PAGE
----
Along with its name-sake “x” on its back, the main identifying characteristic of a spring peeper is its song. Some say a chorus of male peepers sounds like sleigh bells, but I think it sounds more like crickets. Plus, once New England’s winter finally thaws and the frogs’ serenades usher in a much-welcomed spring, I don’t wanna think about sleigh bells, so I’ll just point you in the direction of the NH state wildlife page where their song is recorded and you can hear it for yourself.
I doubt spring peepers wanna think about winter any more either, since they were just almost entirely frozen during the long cold months. Turns out they can withstand a deep freeze during winter because God built in a natural ‘antifreeze’ in their blood. (Okay, it’s actually glucose, urea, and proteins. At least that’s what scientists think, but no one is sure how it all works… except for the frogs’ creator of course.) Turns out spring peepers are one of five species of frogs that don’t bury deep enough in fall’s leaf cover to avoid the rigors of Jack Frost.
Their distinguishing scientific name, the fact that they are frozen—but alive—all winter, and lots of other fascinating facts about spring peepers made it onto their page in Our Backyard Book. If you’d like an amphibian ID page of your own, please enjoy this free printable.
Why study amphibians?
- It’s useful. Your students really could “do” something with their knowledge. There are some fascinating careers in Herpetology. I know a lot of kids who would love to never grow up and get to play in marshes all day as wildlife researchers and field biologists. I was surprised when I glanced at this current list of job postings in Herpetology just how many there were.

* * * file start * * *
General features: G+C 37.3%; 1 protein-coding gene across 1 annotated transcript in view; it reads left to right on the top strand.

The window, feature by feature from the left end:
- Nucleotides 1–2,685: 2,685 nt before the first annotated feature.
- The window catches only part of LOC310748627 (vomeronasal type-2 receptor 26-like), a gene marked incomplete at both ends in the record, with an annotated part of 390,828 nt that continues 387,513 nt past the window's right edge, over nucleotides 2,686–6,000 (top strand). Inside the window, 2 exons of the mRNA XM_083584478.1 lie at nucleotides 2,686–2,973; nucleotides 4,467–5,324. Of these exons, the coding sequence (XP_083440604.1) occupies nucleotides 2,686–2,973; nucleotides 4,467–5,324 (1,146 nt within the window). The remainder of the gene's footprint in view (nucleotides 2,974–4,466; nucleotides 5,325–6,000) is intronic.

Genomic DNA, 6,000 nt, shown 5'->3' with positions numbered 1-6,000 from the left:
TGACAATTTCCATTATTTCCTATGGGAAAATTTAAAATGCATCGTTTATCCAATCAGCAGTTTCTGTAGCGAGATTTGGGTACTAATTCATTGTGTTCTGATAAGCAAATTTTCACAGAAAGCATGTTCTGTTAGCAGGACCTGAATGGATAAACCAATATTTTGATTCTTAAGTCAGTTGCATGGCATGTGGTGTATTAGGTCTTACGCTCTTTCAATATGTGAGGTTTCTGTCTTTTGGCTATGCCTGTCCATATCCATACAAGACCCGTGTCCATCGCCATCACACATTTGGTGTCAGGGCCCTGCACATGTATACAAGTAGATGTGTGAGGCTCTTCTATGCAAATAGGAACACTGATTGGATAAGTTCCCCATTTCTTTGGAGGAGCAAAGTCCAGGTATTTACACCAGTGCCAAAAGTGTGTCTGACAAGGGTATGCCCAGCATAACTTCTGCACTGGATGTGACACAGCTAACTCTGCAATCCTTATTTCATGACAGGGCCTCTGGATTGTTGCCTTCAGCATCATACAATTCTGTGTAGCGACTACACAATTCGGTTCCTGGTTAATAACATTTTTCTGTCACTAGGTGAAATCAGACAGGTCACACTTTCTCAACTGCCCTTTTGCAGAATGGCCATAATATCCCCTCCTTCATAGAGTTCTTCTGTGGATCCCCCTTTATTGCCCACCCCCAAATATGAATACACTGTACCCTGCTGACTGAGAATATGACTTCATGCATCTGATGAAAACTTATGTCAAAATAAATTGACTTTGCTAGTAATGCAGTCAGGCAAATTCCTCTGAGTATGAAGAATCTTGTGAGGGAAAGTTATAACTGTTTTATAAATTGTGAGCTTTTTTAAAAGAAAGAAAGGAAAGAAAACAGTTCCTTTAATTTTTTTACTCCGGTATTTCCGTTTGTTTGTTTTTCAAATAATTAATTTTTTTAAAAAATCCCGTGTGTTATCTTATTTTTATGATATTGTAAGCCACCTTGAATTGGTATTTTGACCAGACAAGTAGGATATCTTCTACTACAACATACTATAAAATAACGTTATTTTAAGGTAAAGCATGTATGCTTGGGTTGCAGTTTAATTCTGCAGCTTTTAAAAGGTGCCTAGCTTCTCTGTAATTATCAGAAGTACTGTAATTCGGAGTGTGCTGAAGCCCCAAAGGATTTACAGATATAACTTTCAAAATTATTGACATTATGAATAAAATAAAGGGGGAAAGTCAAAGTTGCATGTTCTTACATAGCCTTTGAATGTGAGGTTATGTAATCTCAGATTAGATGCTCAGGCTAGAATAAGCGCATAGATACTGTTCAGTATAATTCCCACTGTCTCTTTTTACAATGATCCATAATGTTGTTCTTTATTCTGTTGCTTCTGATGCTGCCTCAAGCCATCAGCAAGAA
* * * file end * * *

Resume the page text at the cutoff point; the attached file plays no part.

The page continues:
- It’s memorable. I can’t think of many activities that were more exciting and unforgettable for my young daughters than the experience of watching tadpoles metamorphosis into frogs.
- It’s hard work. But it’s fun. What better way to take on responsibility than caring for cute little creatures that you discover in nature? Those months that we raised tadpoles was hard work. We walked to a nearby pond every few days, gathering “fresh” pond water, filled with nutrients for the growing babies back in a fish tank on our covered porch, and changed out the tank water. We even had to enlist help to take on the responsibility for us when we went away on vacation in the midst of the metamorphosis.
- It’s practical. Your children will notice amphibians everywhere once they learn about them, from the most famous muppet to a cartoon frog named Dig ‘Em that graces cereal boxes. Every time they spot a frog, toad, newt, or salamander, they’ll be reminded of some interesting tidbit they learned.
- It’s hands-on. What better way to learn than outside, studying God’s fascinating creation?